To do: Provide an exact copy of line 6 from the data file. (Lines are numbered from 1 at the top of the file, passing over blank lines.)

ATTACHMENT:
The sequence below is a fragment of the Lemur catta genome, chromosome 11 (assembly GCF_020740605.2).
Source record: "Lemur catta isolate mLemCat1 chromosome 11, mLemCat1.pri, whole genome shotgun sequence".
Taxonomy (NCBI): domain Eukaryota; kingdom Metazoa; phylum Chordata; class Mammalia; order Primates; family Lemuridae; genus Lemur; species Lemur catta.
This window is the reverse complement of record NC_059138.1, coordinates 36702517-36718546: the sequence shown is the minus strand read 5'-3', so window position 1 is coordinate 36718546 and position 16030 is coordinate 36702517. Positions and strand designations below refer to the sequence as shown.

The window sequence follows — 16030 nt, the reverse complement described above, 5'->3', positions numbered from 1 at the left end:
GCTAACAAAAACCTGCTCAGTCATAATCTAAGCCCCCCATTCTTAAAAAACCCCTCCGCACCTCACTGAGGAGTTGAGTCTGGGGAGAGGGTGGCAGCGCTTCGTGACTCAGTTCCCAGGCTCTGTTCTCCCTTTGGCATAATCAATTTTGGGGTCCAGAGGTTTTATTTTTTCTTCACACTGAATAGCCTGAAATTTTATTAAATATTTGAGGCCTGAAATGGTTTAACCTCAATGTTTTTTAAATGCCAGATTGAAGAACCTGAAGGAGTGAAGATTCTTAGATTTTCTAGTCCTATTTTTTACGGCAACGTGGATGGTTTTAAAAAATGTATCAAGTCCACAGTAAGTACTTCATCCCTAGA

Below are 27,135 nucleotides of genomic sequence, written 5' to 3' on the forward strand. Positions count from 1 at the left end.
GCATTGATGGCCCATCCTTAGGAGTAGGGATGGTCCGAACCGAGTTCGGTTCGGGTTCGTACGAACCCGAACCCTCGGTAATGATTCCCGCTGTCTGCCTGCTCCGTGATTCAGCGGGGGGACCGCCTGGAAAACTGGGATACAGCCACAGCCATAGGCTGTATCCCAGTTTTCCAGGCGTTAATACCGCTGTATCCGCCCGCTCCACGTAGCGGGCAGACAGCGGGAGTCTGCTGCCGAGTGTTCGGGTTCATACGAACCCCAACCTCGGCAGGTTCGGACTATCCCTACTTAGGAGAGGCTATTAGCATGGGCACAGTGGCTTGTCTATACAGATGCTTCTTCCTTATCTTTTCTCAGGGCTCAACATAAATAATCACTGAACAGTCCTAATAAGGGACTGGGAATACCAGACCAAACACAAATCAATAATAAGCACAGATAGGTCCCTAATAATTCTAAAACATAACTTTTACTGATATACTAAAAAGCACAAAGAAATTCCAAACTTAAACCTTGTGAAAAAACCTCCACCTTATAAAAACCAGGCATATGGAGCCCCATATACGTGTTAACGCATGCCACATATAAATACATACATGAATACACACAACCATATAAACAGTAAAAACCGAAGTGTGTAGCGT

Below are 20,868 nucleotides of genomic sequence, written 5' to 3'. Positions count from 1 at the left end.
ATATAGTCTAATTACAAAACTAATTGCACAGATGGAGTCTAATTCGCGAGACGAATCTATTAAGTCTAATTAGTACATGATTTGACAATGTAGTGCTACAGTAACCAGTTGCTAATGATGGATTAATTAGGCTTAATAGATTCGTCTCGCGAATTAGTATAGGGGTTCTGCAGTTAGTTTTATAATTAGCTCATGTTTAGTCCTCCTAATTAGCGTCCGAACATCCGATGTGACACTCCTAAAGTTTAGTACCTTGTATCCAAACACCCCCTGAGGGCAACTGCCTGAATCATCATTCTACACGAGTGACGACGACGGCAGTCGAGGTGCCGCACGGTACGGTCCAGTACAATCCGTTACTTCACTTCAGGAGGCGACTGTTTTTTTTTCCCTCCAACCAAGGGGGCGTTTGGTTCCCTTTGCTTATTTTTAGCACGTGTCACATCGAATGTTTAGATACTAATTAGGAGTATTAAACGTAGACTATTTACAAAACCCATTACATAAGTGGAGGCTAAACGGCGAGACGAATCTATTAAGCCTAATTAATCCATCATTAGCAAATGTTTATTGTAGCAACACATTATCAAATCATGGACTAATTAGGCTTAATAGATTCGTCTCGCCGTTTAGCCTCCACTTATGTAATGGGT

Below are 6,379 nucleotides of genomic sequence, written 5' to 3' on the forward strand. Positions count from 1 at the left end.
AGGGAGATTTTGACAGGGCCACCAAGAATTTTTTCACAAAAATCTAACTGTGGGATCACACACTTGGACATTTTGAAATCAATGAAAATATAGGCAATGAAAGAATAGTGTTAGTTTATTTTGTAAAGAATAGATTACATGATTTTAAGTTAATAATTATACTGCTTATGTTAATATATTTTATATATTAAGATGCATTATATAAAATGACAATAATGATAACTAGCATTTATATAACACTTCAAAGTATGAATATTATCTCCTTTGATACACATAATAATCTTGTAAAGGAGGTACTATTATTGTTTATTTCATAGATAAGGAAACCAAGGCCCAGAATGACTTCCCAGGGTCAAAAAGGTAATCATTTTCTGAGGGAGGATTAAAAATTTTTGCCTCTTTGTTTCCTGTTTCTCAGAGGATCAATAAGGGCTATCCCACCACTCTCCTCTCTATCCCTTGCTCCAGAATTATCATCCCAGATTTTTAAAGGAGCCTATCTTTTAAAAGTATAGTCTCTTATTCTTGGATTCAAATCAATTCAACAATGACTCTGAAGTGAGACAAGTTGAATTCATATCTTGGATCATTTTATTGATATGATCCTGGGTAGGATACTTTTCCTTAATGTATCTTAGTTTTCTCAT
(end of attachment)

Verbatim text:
GCTAACAAAAACCTGCTCAGTCATAATCTAAGCCCCCCATTCTTAAAAAACCCCTCCGCACCTCACTGAGGAGTTGAGTCTGGGGAGAGGGTGGCAGCGCTTCGTGACTCAGTTCCCAGGCTCTGTTCTCCCTTTGGCATAATCAATTTTGGGGTCCAGAGGTTTTATTTTTTCTTCACACTGAATAGCCTGAAATTTTATTAAATATTTGAGGCCTGAAATGGTTTAACCTCAATGTTTTTTAAATGCCAGATTGAAGAACCTGAAGGAGTGAAGATTCTTAGATTTTCTAGTCCTATTTTTTACGGCAACGTGGATGGTTTTAAAAAATGTATCAAGTCCACAGTAAGTACTTCATCCCTAGA